Why has Sherlock Holmes, the ultimate detective, captured the imagination of readers for over a century? Find out in “Mind and Sherlock Holmes,” issue #1624 of The Right of Aesthetic Realism to Be Known, as editor Ellen Reiss explains his vast and enduring popularity and what it has to do with our lives and our hopes. She looks at this 19th-century British detective—hero of the stories by Sir Arthur Conan Doyle—to illustrate what Eli Siegel explained: that art, including literature, makes a one of opposites that people are trying to put together in ourselves.
This issue also contains a portion of a lecture by Eli Siegel, in which he looks at a glossary of psychiatric terms and shows that the human mind is always going for the reconciliation of opposites. Ms. Reiss writes:
We have been serializing Aesthetic Realism Looks at Things, a 1966 lecture in which Eli Siegel discusses psychiatric terms on a list put out by the American Psychiatric Association.
The psychiatry of today consists, to a large degree, of medication. Yet the crucial questions still are: What interferes with mind—what makes it fare ill? Also, what does it mean for mind, including one’s own, to fare well? The failure of psychiatry is owing to its inability to answer these questions. They are answered, with clarity and beauty, in Aesthetic Realism.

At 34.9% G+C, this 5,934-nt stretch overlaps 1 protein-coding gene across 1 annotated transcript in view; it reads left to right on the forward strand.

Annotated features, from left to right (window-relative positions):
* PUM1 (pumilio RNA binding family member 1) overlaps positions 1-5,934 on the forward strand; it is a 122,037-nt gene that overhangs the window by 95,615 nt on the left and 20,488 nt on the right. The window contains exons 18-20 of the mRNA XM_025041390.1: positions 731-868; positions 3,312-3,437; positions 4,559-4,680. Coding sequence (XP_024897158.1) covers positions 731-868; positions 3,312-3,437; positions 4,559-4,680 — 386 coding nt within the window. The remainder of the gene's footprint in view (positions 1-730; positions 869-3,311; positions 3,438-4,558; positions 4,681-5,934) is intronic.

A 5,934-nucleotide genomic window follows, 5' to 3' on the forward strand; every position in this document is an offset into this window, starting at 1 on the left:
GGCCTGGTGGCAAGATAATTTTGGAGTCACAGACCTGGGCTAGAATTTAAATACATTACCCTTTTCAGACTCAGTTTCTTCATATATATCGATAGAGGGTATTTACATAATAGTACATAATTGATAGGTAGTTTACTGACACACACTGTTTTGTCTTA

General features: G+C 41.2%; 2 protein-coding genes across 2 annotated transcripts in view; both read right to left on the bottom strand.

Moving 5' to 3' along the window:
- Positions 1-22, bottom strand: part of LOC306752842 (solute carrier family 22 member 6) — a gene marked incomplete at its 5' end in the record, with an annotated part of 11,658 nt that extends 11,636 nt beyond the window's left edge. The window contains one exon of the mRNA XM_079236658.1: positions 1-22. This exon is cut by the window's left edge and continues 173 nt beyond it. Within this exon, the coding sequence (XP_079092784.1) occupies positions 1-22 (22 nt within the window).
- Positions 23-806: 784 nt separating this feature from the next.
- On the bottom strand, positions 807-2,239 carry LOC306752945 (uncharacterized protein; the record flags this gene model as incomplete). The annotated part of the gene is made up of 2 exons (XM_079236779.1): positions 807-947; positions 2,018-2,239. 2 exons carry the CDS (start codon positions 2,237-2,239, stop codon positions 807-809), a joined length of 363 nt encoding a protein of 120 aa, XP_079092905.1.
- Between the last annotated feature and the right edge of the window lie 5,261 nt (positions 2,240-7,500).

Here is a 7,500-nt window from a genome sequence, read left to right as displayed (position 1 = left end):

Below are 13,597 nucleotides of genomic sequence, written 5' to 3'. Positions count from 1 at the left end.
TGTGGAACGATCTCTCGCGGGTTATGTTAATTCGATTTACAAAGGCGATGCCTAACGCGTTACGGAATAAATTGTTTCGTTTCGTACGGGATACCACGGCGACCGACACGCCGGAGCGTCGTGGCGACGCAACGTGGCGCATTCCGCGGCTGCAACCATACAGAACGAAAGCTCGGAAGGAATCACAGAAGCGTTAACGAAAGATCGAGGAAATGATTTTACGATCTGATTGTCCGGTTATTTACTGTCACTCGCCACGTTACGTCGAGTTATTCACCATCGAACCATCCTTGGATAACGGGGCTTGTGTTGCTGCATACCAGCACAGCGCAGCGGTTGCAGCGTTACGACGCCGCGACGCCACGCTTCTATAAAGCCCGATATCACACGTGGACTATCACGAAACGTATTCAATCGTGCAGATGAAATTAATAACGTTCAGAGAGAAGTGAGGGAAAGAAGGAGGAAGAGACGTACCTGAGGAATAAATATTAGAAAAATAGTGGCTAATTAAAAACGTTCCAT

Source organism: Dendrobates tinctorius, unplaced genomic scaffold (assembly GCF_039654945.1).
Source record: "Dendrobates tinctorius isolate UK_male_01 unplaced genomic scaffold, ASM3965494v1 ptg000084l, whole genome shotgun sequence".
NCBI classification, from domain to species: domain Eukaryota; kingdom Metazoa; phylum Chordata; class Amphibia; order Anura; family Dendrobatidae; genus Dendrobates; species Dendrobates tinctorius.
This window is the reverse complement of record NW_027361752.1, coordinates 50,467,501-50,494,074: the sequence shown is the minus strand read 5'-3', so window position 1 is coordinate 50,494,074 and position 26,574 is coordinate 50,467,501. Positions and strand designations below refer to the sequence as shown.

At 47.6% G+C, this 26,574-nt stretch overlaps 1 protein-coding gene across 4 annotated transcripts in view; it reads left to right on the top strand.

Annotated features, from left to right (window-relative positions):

For example, Eli Siegel has identified that in the self of everyone which interferes with the well-being of our minds and lives. It’s the desire for contempt: to get an “addition to self through the lessening of something else.” And he has shown that contempt is also the source of all cruelty, both in personal life and internationally.
The Chief Factor
The lecture we’re serializing has casualness; it has humor. Yet its basis is his groundbreaking explanation: the chief factor in mental ailment is contempt for the world—a world which it is our deepest desire to be fair to and like. Mr. Siegel looks at those psychiatric terms, with their clinical, portentous atmosphere and, often, their imprecision; and he enables us to see them truly and with ease, to see their relation to the everyday.
He also comments on another huge matter: Aesthetic Realism’s showing that the human self is aesthetic. That is, each of us is composed of reality’s opposites. And how our lives fare depends on how much we can do what art does—make a one of those opposites.
In keeping with that great principle, I’m going to look a little here at something in literature that has been popular for more than a century, as a means of asking: When anything in art continues to please people, is it because it makes a one of opposites—opposites that we are trying to put together and that may fight in us? So let us consider Sherlock Holmes, the world-famous detective created by Sir Arthur Conan Doyle (1859-1930).
How Should We See the Known & Unknown?
The first of the Sherlock Holmes stories, the novel A Study in Scarlet, appeared in 1887; and interest in them has not waned. They have been made into movies, both for big screen and television, and I’m sure will continue to be. A large reason is: Sherlock Holmes does ever so well with opposites that are central to all detective stories, the known and unknown.<<Read more